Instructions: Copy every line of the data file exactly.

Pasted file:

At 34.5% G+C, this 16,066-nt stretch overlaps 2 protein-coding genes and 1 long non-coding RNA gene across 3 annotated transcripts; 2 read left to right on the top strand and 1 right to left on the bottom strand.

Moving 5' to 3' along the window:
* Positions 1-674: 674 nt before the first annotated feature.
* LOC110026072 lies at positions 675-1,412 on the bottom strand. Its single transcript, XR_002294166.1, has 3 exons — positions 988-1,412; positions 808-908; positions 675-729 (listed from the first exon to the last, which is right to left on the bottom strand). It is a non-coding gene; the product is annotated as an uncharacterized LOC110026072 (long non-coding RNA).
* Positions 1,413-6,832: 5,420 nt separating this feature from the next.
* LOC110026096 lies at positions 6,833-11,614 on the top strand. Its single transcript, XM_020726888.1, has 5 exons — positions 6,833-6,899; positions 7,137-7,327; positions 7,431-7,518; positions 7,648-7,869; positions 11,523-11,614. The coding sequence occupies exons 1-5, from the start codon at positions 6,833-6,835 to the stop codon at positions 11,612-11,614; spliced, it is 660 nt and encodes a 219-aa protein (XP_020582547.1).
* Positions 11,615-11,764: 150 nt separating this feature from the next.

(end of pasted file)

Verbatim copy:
At 34.5% G+C, this 16,066-nt stretch overlaps 2 protein-coding genes and 1 long non-coding RNA gene across 3 annotated transcripts; 2 read left to right on the top strand and 1 right to left on the bottom strand.

Moving 5' to 3' along the window:
* Positions 1-674: 674 nt before the first annotated feature.
* LOC110026072 lies at positions 675-1,412 on the bottom strand. Its single transcript, XR_002294166.1, has 3 exons — positions 988-1,412; positions 808-908; positions 675-729 (listed from the first exon to the last, which is right to left on the bottom strand). It is a non-coding gene; the product is annotated as an uncharacterized LOC110026072 (long non-coding RNA).
* Positions 1,413-6,832: 5,420 nt separating this feature from the next.
* LOC110026096 lies at positions 6,833-11,614 on the top strand. Its single transcript, XM_020726888.1, has 5 exons — positions 6,833-6,899; positions 7,137-7,327; positions 7,431-7,518; positions 7,648-7,869; positions 11,523-11,614. The coding sequence occupies exons 1-5, from the start codon at positions 6,833-6,835 to the stop codon at positions 11,612-11,614; spliced, it is 660 nt and encodes a 219-aa protein (XP_020582547.1).
* Positions 11,615-11,764: 150 nt separating this feature from the next.